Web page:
The Rich Gods
It is believed that god Kubera, the treasurer of the gods, is the richest deity. Lakshmi Tantram says that even Kubera will pray to goddess Lakshmi, the goddess of wealth and consort of Vishnu, on Akshay Tritiya. A day-long Kubera Lakshmi Puja is performed in which an image of Lakshmi is worshiped with Sudarsana Kubera Yantra, symbolizing Kubera. Kubera is not alone the richest god there are many gods from cultures around the world who govern the riches.
Ploutos was the Greek god of wealth. In agrarian Greece, he was at first associated purely with a bounty of rich harvests. Later he came to represent wealth in more general terms. Ploutos was a son of Demeter, the goddess of agriculture, who bore him after lying with the hero Iasion in a thrice-plowed field. He was blinded by Zeus so he would distribute wealth indiscriminately and without favor towards the good or the virtuous. The god was usually depicted as a boy holding a cornucopia filled with grain in the company of his mother Demeter. In sculpture, he was often shown as an infant in the arms of either Eirene, the goddess of peace, or Tykhe, the goddess of fortune. Ploutos was identified with Plouton, the god Haides in his role as the deity of the earth’s hidden stores of wealth who was also depicted with a cornucopia in this guise.
In Norse mythology, Njörðr is a god among the Vanir. Njörðr, the father of the deities Freyr and Freyja by his unnamed Vanir sister, was in an ill-fated marriage with the goddess Skaði, lives in Nóatún and is associated with the sea, seafaring, wind, fishing, wealth, and crop fertility. In the Prose Edda, Njörðr is introduced in chapter 23 of the book Gylfaginning. In this chapter, Njörðr is described by the enthroned figure of High as living in the heavens at Nóatún, but also as ruling over the movement of the winds, having the ability to calm both sea and fire, and that he is to be invoked in seafaring and fishing. High continues that Njörðr is very wealthy and prosperous and that he can also grant wealth in land and valuables to those who request his aid.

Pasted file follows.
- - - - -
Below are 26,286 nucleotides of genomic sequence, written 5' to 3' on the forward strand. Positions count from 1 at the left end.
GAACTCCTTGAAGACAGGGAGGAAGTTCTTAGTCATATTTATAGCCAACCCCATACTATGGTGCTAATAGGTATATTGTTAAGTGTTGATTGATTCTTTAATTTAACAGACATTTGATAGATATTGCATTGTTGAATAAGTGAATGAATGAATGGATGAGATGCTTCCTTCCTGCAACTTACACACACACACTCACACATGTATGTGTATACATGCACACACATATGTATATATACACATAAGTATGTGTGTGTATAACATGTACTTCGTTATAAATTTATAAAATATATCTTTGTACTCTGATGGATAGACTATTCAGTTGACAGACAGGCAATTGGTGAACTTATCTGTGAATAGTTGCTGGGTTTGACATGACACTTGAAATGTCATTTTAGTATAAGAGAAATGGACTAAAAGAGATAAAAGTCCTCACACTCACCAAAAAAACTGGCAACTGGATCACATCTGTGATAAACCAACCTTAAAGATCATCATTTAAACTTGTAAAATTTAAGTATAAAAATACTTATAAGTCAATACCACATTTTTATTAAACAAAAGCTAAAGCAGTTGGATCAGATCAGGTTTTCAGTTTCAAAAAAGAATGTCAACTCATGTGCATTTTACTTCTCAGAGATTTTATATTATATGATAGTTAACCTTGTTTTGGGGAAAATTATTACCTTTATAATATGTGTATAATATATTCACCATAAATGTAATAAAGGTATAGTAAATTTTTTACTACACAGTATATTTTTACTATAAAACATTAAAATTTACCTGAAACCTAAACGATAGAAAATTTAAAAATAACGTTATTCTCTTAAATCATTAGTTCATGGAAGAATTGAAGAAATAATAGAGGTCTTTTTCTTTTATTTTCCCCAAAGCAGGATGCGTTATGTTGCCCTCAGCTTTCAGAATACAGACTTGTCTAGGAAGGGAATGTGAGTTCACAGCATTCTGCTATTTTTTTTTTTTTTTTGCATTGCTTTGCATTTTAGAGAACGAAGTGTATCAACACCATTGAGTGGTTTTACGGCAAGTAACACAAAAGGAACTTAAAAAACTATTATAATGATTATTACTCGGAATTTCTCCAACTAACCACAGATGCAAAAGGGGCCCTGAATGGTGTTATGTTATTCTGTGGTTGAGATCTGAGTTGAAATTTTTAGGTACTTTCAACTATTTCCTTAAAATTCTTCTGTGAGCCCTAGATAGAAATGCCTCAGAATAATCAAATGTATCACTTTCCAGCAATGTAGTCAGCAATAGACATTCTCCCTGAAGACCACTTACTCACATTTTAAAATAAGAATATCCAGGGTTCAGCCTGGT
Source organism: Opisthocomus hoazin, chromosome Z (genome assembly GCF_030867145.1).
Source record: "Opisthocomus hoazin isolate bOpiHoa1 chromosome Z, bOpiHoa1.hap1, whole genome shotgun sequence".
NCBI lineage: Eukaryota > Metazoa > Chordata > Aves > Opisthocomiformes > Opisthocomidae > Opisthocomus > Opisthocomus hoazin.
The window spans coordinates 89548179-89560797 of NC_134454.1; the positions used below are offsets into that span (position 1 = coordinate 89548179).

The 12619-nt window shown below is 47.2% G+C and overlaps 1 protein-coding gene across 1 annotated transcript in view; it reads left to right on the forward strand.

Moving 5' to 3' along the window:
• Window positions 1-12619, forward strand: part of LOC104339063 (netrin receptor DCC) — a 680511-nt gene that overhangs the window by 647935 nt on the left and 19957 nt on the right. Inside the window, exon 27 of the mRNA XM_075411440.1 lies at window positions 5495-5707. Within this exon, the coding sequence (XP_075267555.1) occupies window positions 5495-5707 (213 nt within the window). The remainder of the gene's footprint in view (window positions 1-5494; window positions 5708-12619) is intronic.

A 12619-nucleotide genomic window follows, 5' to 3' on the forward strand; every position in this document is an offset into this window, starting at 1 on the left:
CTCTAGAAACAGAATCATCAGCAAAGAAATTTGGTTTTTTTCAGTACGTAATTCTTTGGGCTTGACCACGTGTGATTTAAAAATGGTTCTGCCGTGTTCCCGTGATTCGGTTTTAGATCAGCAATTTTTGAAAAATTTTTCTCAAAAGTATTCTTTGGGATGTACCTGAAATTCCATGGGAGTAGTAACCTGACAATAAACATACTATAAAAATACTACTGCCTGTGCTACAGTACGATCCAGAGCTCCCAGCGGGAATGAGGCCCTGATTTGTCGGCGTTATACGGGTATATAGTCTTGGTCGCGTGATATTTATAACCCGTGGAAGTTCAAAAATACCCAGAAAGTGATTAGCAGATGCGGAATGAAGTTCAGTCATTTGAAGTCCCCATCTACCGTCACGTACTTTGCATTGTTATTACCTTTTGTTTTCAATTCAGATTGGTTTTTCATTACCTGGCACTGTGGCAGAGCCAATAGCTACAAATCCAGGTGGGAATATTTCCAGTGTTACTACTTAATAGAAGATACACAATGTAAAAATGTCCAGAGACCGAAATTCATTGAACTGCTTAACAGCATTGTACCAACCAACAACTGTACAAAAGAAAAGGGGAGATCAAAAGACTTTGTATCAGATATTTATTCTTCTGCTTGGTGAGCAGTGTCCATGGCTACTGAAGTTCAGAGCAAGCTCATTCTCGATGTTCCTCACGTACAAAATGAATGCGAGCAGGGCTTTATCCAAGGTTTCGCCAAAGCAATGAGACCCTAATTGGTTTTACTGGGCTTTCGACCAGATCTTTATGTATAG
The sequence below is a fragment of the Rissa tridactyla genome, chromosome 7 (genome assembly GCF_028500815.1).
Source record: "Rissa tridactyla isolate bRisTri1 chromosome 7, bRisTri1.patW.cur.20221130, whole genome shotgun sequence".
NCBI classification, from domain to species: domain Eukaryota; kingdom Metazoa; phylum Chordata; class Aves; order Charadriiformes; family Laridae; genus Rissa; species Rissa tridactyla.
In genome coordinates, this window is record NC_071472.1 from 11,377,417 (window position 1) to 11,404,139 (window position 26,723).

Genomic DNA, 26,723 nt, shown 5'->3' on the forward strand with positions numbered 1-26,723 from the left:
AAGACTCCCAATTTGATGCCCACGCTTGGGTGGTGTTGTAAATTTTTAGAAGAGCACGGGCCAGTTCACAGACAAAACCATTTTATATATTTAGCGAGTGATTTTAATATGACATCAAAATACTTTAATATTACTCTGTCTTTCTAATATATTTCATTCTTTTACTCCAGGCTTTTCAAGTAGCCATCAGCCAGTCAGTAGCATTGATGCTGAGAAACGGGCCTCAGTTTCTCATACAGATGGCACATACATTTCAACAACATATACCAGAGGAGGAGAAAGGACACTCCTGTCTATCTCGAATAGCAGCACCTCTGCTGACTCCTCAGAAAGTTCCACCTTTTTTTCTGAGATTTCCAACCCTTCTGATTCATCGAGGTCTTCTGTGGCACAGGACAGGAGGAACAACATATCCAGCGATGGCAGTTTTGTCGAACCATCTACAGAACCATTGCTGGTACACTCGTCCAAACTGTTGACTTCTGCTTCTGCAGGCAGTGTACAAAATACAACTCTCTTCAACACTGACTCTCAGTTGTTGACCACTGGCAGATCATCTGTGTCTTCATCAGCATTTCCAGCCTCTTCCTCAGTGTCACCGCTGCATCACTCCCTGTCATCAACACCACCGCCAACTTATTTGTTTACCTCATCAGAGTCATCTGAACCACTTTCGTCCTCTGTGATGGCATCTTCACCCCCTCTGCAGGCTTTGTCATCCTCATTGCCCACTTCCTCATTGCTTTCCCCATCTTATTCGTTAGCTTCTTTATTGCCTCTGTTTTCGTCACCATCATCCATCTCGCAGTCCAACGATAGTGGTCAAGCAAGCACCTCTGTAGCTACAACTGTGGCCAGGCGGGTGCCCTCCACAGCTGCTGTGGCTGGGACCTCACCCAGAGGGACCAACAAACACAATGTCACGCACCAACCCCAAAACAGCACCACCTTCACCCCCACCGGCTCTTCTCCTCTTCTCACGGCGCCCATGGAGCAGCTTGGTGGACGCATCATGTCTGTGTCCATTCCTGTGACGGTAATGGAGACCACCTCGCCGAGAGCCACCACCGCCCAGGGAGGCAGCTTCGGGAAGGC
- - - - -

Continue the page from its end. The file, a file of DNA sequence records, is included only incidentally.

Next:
In Japan, Daikokuten, the god of great darkness or blackness, or the god of five kinds of cereal, is one of the Seven Lucky Gods. The god enjoys an exalted position as a household deity in Japan. Daikoku’s association with wealth and prosperity precipitated a custom known as fukunusubi, or “theft of fortune”. This custom started with the belief that whoever stole divine figures was assured of good fortune if not caught in the act. In the course of time, stealing divine images became so common a practice in Japan that the Toshi-no-Ichi “year-end market” held at Sensō-ji became the main venue of the sale and disposal of such images by the fortune-seekers. Many small stalls were opened where articles including images of Daikoku were sold on the eve of New Year celebrations. He is recognized by his wide face, smile, and a flat black hat. He is often portrayed holding a golden mallet called an Uchide no kozuchi, otherwise known as a magic money mallet, and is seen seated on bales of rice, with mice nearby signifying plentiful food.
Yacatecuhtli- Aztec god of Business
Yacatecuhtli was the patron Aztec god of commerce and travelers, especially business travelers. His symbol is a bundle of sticks. Merchants would carry a Uttal cane as they moved from village to village peddling their wares, and at night-time would tie them together into a neat bundle before sprinkling them with blood from their ears. It was believed that this ritual in Yacatecuhtli’s honor would guarantee success in future business ventures, not to mention protection from vicious beasts and robbers on their journeys.
Veles- Slavic god of cattle and money
Slavic god of cattle and horned livestock (skotnyi bog). Veles also became associated with commerce, wealth, and prosperity; merchants often sealed their agreements by swearing upon his name, and legal documents sometimes concluded with oaths to him.
The Slavic god of cattle and horned livestock (skotyi bog). Veles also became associated with commerce, wealth, and prosperity; merchants often sealed their agreements by swearing upon his name, and legal documents sometimes concluded with oaths to him. Some Baltic groups worshipped Veles as well, but connected him more with the underworld and the dead; the Lithuanian root vele means “shade of the deceased” or “shadow of death.”